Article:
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Treluyer: Toyota has hybrid rule edge over Audi

Treluyer: Toyota has hybrid rule edgeAudi's two-time Le Mans 24 Hours winner Benoit Treluyer believes that the equivalency formula between front-wheel and rear-wheel hybrid systems has given Toyota an advantage and that the rules should be changed.

Toyota uses a super capacitor-based system on its V8 petrol-engined TS030 that sends regenerated power to the rear wheels, while Audi operates a flywheel in the e-tron quattro that powers the R18's front wheels and gives the car its boost only when it reaches speeds above 120 km/h (through regulation).

Hybrids are only allowed to activate after specified braking zones on a given circuit.

In the early stages of last weekend's Le Mans race, Treluyer engaged in an absorbing wheel-to-wheel battle for the lead with Nicolas Lapierre's Toyota, eventually losing out to his countryman - though the scrap was cut short when the safety car was deployed to deal with Anthony Davidson's accident.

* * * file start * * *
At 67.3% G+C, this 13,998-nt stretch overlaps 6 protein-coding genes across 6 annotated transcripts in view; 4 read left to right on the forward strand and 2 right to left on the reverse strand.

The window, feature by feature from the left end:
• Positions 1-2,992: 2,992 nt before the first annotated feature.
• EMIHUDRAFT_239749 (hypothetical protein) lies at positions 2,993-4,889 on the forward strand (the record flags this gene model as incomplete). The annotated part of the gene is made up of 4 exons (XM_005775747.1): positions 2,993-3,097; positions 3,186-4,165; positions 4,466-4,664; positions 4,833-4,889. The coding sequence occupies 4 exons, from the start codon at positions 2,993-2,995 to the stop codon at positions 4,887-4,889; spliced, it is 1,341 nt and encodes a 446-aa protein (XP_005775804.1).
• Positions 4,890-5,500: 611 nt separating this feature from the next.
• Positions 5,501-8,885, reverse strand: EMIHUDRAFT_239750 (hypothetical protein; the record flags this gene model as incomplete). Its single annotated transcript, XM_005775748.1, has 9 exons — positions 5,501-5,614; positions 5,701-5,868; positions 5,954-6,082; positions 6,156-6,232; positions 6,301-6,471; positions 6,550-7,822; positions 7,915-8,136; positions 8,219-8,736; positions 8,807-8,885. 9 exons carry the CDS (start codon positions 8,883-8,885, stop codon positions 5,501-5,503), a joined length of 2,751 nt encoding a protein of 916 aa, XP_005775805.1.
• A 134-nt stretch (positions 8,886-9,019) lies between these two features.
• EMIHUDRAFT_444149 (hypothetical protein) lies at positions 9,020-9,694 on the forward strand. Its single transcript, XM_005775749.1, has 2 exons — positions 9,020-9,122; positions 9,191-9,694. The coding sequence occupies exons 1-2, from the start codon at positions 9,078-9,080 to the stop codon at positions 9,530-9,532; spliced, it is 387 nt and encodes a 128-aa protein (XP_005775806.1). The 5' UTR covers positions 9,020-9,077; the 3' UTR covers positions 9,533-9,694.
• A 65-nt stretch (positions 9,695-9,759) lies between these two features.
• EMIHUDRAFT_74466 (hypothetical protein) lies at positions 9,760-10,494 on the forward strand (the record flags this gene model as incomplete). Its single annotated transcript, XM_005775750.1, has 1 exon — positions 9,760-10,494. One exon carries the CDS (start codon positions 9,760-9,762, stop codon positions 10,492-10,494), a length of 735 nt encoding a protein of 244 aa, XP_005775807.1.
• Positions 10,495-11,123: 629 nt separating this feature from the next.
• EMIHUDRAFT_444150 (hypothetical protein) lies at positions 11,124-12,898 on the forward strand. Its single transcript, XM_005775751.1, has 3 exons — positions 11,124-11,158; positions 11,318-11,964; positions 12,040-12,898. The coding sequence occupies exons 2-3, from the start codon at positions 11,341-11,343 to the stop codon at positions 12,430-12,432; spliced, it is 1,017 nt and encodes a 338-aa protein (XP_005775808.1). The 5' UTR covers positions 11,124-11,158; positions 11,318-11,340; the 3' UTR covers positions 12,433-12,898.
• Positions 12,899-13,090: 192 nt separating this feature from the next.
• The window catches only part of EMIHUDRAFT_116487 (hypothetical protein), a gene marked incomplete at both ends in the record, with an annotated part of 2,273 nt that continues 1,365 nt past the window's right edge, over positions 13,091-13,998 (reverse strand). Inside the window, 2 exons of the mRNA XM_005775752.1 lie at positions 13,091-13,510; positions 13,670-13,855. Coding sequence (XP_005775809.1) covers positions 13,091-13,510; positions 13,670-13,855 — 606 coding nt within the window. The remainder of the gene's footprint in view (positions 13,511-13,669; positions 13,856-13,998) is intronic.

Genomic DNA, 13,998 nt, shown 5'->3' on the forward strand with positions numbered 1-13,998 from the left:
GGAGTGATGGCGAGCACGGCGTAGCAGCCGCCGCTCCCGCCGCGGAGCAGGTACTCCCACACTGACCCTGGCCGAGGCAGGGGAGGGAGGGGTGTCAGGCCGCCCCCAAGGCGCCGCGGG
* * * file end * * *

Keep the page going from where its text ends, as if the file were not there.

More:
And though the race-winner said he enjoyed racing with Lapierre, afterwards he said he felt it was an unfair fight.

"It was cool, I like that kind of fight and it was important to keep the advantage on them," Treluyer told AUTOSPORT. "That was the first time that I had crossed Toyota's path that weekend, I hadn't seen it on the track before then and I was surprised by the acceleration it had on the exit of the corners.

"The regulation with the hybrid systems from zero onwards for cars with hybrid power going through the rear; I think is a mistake on the regulations and they [Toyota] have a bigger advantage.

"I couldn't fight with Nicolas on the exit of corners because his hybrid system was on a lot earlier than mine. He was accelerating and coming alongside me very easily so I think they should change the regulations."

Treluyer, who shared the winning #1 car with Andre Lotterer and Marcel Fassler, was also forced to swap a stint with the Swiss driver early on Sunday morning after feeling unwell.

"I got sick because I have a throat infection, so it was just difficult to breath correctly and to drink in the car," said Treluyer. "That was the only problem."

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